The LGBTQ2S+ community in Canada is rallying to pursue a legislative ban against conversion therapy
When Canadians think about conversion therapy, they tend to brush it off as an archaic practice that doesn’t exist in Canada anymore. After all, how could Canada — a country rooted in “multiculturalism” and “diversity” — have a movement comprised of mental health professionals subtly working to convince LGBTQ2S+ individuals that their sexual orientation is something that can and should be changed?
In recent years, the harmful practice of conversion therapy or reparative therapy has been propelled to national prominence in North America, in large part because of the Hollywood adaptations of two memoirs about adolescent experiences with conversion therapy: Golden Globe-nominated Boy Erased by Garrard Conley and The Miseducation of Cameron Post by Emily Danforth.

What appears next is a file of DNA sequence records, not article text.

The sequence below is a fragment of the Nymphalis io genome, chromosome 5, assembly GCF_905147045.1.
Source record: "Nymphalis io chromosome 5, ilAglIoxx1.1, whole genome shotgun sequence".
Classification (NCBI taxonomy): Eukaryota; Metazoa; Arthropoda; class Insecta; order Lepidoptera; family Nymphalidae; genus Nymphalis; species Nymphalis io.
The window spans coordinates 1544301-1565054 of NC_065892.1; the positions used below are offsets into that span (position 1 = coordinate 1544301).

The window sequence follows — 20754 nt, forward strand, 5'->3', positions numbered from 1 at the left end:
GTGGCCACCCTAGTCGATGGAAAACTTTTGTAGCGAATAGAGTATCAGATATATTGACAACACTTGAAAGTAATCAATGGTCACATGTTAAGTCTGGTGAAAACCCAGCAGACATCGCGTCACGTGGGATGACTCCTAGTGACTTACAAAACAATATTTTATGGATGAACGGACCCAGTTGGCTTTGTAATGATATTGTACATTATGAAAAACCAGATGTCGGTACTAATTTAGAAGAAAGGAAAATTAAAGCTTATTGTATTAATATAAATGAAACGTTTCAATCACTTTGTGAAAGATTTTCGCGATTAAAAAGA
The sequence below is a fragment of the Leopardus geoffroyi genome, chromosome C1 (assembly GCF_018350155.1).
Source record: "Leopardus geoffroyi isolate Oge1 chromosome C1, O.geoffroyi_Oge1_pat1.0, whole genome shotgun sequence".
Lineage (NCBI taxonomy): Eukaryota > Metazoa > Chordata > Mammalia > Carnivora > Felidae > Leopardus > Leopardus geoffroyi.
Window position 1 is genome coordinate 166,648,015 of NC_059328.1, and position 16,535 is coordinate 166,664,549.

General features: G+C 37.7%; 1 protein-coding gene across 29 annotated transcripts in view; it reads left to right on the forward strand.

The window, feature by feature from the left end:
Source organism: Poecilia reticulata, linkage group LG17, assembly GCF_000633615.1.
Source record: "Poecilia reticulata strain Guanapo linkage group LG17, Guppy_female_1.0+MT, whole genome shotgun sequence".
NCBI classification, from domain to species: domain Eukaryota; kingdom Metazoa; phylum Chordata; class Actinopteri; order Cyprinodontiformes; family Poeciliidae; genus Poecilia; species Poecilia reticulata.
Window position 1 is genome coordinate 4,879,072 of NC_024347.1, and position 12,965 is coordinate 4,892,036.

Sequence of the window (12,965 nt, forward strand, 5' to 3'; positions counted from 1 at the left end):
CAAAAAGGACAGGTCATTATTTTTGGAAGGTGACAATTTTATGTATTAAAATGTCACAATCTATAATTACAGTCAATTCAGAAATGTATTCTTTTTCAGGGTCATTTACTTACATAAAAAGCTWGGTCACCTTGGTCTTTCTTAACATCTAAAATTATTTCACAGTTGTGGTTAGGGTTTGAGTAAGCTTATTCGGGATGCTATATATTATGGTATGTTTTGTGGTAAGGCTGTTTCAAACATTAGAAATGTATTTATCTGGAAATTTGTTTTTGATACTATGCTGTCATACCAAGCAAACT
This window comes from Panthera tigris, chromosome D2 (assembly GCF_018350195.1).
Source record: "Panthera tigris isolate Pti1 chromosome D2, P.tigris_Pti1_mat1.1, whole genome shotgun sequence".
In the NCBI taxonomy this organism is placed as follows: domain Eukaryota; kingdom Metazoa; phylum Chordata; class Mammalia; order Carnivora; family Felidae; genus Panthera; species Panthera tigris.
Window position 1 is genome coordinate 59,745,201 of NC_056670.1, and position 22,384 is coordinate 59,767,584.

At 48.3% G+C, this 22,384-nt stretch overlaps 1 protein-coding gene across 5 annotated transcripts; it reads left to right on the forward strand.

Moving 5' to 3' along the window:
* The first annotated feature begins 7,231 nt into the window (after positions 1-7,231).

The practice of conversion therapy has been around since or before Sigmund Freud’s paper The Psychogenesis of a Case of Homosexuality in a Woman published in 1920. Over the past 100 years, therapy that sought to force heterosexuality — acquiring the name “conversion therapy” in the 1970s — has been present and adapting to cultural changes in order to stay relevant. But a mixture of shame and pseudoscience has always been at the root of conversion therapy.
Persistence in the modern day
In recent decades, organizations across North America offering conversion therapy began referring to homosexuality as “unwanted same-sex attractions,” in an effort to brand the practice to faith-based communities.
Given that the practice is not founded in any form of science, the causes of non-heterosexual attraction as explained by conversion therapy providers fall on a large spectrum, ranging from absentee parents to demonic possession to childhood sexual assault. In the Canadian Psychological Association’s (CPA) policy statement on the matter, they note that no evidence exists to justify the negative effects of conversion therapy.